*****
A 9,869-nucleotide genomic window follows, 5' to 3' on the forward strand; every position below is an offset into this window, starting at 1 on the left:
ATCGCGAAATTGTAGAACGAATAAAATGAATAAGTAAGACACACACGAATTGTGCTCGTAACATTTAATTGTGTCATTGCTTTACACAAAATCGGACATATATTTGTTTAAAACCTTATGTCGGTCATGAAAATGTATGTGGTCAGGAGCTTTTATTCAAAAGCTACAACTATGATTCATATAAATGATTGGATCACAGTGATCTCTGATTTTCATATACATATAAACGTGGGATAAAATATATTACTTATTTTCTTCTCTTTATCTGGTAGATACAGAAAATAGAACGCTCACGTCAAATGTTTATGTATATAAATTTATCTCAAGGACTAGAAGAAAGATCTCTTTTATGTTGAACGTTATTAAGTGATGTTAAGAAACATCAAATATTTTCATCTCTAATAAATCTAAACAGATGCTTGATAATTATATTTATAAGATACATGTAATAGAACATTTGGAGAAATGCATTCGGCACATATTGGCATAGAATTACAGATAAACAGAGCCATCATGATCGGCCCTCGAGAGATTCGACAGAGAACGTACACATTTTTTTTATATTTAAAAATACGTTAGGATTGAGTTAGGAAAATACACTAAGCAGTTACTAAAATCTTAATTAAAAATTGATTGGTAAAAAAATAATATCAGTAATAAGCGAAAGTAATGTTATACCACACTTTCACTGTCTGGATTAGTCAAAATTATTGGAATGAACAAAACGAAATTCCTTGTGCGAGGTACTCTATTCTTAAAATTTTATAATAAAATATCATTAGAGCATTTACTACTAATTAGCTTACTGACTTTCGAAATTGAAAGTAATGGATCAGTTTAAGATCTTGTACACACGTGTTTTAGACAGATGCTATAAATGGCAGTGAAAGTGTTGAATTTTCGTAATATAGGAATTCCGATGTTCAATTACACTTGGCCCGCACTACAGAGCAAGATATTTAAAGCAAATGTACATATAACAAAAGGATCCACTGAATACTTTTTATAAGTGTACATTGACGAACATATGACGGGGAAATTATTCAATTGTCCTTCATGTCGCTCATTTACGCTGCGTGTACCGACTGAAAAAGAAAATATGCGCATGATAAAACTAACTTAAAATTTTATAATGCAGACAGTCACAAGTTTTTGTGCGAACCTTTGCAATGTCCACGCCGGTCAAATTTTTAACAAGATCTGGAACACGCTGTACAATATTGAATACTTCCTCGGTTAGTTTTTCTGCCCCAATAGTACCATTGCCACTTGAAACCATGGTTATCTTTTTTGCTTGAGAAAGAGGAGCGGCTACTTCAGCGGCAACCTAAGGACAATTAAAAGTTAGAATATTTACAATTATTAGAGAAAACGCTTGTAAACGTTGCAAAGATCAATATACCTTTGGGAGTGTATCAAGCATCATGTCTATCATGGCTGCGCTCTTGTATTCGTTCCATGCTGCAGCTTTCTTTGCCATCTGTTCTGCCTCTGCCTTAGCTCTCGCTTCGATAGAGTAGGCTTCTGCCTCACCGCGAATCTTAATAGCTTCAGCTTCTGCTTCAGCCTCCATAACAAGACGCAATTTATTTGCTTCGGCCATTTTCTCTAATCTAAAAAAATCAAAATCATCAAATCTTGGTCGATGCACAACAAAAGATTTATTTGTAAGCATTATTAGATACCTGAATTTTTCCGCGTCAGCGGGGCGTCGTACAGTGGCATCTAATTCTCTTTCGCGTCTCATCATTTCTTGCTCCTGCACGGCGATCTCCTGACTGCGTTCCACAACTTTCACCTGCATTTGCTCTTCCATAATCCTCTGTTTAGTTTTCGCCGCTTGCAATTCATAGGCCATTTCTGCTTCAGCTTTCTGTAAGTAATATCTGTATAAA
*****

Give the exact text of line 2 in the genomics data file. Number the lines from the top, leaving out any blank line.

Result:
ATCGCGAAATTGTAGAACGAATAAAATGAATAAGTAAGACACACACGAATTGTGCTCGTAACATTTAATTGTGTCATTGCTTTACACAAAATCGGACATATATTTGTTTAAAACCTTATGTCGGTCATGAAAATGTATGTGGTCAGGAGCTTTTATTCAAAAGCTACAACTATGATTCATATAAATGATTGGATCACAGTGATCTCTGATTTTCATATACATATAAACGTGGGATAAAATATATTACTTATTTTCTTCTCTTTATCTGGTAGATACAGAAAATAGAACGCTCACGTCAAATGTTTATGTATATAAATTTATCTCAAGGACTAGAAGAAAGATCTCTTTTATGTTGAACGTTATTAAGTGATGTTAAGAAACATCAAATATTTTCATCTCTAATAAATCTAAACAGATGCTTGATAATTATATTTATAAGATACATGTAATAGAACATTTGGAGAAATGCATTCGGCACATATTGGCATAGAATTACAGATAAACAGAGCCATCATGATCGGCCCTCGAGAGATTCGACAGAGAACGTACACATTTTTTTTATATTTAAAAATACGTTAGGATTGAGTTAGGAAAATACACTAAGCAGTTACTAAAATCTTAATTAAAAATTGATTGGTAAAAAAATAATATCAGTAATAAGCGAAAGTAATGTTATACCACACTTTCACTGTCTGGATTAGTCAAAATTATTGGAATGAACAAAACGAAATTCCTTGTGCGAGGTACTCTATTCTTAAAATTTTATAATAAAATATCATTAGAGCATTTACTACTAATTAGCTTACTGACTTTCGAAATTGAAAGTAATGGATCAGTTTAAGATCTTGTACACACGTGTTTTAGACAGATGCTATAAATGGCAGTGAAAGTGTTGAATTTTCGTAATATAGGAATTCCGATGTTCAATTACACTTGGCCCGCACTACAGAGCAAGATATTTAAAGCAAATGTACATATAACAAAAGGATCCACTGAATACTTTTTATAAGTGTACATTGACGAACATATGACGGGGAAATTATTCAATTGTCCTTCATGTCGCTCATTTACGCTGCGTGTACCGACTGAAAAAGAAAATATGCGCATGATAAAACTAACTTAAAATTTTATAATGCAGACAGTCACAAGTTTTTGTGCGAACCTTTGCAATGTCCACGCCGGTCAAATTTTTAACAAGATCTGGAACACGCTGTACAATATTGAATACTTCCTCGGTTAGTTTTTCTGCCCCAATAGTACCATTGCCACTTGAAACCATGGTTATCTTTTTTGCTTGAGAAAGAGGAGCGGCTACTTCAGCGGCAACCTAAGGACAATTAAAAGTTAGAATATTTACAATTATTAGAGAAAACGCTTGTAAACGTTGCAAAGATCAATATACCTTTGGGAGTGTATCAAGCATCATGTCTATCATGGCTGCGCTCTTGTATTCGTTCCATGCTGCAGCTTTCTTTGCCATCTGTTCTGCCTCTGCCTTAGCTCTCGCTTCGATAGAGTAGGCTTCTGCCTCACCGCGAATCTTAATAGCTTCAGCTTCTGCTTCAGCCTCCATAACAAGACGCAATTTATTTGCTTCGGCCATTTTCTCTAATCTAAAAAAATCAAAATCATCAAATCTTGGTCGATGCACAACAAAAGATTTATTTGTAAGCATTATTAGATACCTGAATTTTTCCGCGTCAGCGGGGCGTCGTACAGTGGCATCTAATTCTCTTTCGCGTCTCATCATTTCTTGCTCCTGCACGGCGATCTCCTGACTGCGTTCCACAACTTTCACCTGCATTTGCTCTTCCATAATCCTCTGTTTAGTTTTCGCCGCTTGCAATTCATAGGCCATTTCTGCTTCAGCTTTCTGTAAGTAATATCTGTATAAA